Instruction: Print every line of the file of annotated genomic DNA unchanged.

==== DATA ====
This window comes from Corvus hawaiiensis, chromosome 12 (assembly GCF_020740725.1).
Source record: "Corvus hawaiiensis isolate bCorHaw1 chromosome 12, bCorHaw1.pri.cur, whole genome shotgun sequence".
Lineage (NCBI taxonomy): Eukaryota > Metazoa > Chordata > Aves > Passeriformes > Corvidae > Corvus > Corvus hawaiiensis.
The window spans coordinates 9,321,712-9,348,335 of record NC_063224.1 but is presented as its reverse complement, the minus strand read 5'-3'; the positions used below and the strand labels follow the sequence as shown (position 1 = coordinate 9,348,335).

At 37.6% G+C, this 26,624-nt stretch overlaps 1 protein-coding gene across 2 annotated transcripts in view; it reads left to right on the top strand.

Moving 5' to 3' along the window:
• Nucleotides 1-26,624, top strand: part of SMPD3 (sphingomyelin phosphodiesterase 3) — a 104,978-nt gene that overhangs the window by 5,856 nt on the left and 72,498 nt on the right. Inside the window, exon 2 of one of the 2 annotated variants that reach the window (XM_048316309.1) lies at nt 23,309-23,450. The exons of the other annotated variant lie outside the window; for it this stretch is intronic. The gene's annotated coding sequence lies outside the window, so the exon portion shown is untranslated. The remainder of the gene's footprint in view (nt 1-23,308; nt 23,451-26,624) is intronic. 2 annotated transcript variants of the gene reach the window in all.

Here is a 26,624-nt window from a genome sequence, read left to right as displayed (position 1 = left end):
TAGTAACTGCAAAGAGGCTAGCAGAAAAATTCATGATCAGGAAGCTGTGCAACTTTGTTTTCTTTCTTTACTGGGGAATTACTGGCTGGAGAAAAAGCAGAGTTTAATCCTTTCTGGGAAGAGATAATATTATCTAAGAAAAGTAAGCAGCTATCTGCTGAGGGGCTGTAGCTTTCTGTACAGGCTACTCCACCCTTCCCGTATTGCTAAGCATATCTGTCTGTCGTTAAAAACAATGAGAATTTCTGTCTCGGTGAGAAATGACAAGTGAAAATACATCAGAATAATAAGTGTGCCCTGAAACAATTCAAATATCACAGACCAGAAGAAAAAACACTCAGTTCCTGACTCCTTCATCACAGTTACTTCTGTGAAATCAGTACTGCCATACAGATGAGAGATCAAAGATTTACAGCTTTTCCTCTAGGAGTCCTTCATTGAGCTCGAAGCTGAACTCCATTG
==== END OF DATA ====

This window comes from Corvus hawaiiensis, chromosome 12 (assembly GCF_020740725.1).
Source record: "Corvus hawaiiensis isolate bCorHaw1 chromosome 12, bCorHaw1.pri.cur, whole genome shotgun sequence".
Lineage (NCBI taxonomy): Eukaryota > Metazoa > Chordata > Aves > Passeriformes > Corvidae > Corvus > Corvus hawaiiensis.
The window spans coordinates 9,321,712-9,348,335 of record NC_063224.1 but is presented as its reverse complement, the minus strand read 5'-3'; the positions used below and the strand labels follow the sequence as shown (position 1 = coordinate 9,348,335).

At 37.6% G+C, this 26,624-nt stretch overlaps 1 protein-coding gene across 2 annotated transcripts in view; it reads left to right on the top strand.

Moving 5' to 3' along the window:
• Nucleotides 1-26,624, top strand: part of SMPD3 (sphingomyelin phosphodiesterase 3) — a 104,978-nt gene that overhangs the window by 5,856 nt on the left and 72,498 nt on the right. Inside the window, exon 2 of one of the 2 annotated variants that reach the window (XM_048316309.1) lies at nt 23,309-23,450. The exons of the other annotated variant lie outside the window; for it this stretch is intronic. The gene's annotated coding sequence lies outside the window, so the exon portion shown is untranslated. The remainder of the gene's footprint in view (nt 1-23,308; nt 23,451-26,624) is intronic. 2 annotated transcript variants of the gene reach the window in all.

Here is a 26,624-nt window from a genome sequence, read left to right as displayed (position 1 = left end):
TAGTAACTGCAAAGAGGCTAGCAGAAAAATTCATGATCAGGAAGCTGTGCAACTTTGTTTTCTTTCTTTACTGGGGAATTACTGGCTGGAGAAAAAGCAGAGTTTAATCCTTTCTGGGAAGAGATAATATTATCTAAGAAAAGTAAGCAGCTATCTGCTGAGGGGCTGTAGCTTTCTGTACAGGCTACTCCACCCTTCCCGTATTGCTAAGCATATCTGTCTGTCGTTAAAAACAATGAGAATTTCTGTCTCGGTGAGAAATGACAAGTGAAAATACATCAGAATAATAAGTGTGCCCTGAAACAATTCAAATATCACAGACCAGAAGAAAAAACACTCAGTTCCTGACTCCTTCATCACAGTTACTTCTGTGAAATCAGTACTGCCATACAGATGAGAGATCAAAGATTTACAGCTTTTCCTCTAGGAGTCCTTCATTGAGCTCGAAGCTGAACTCCATTG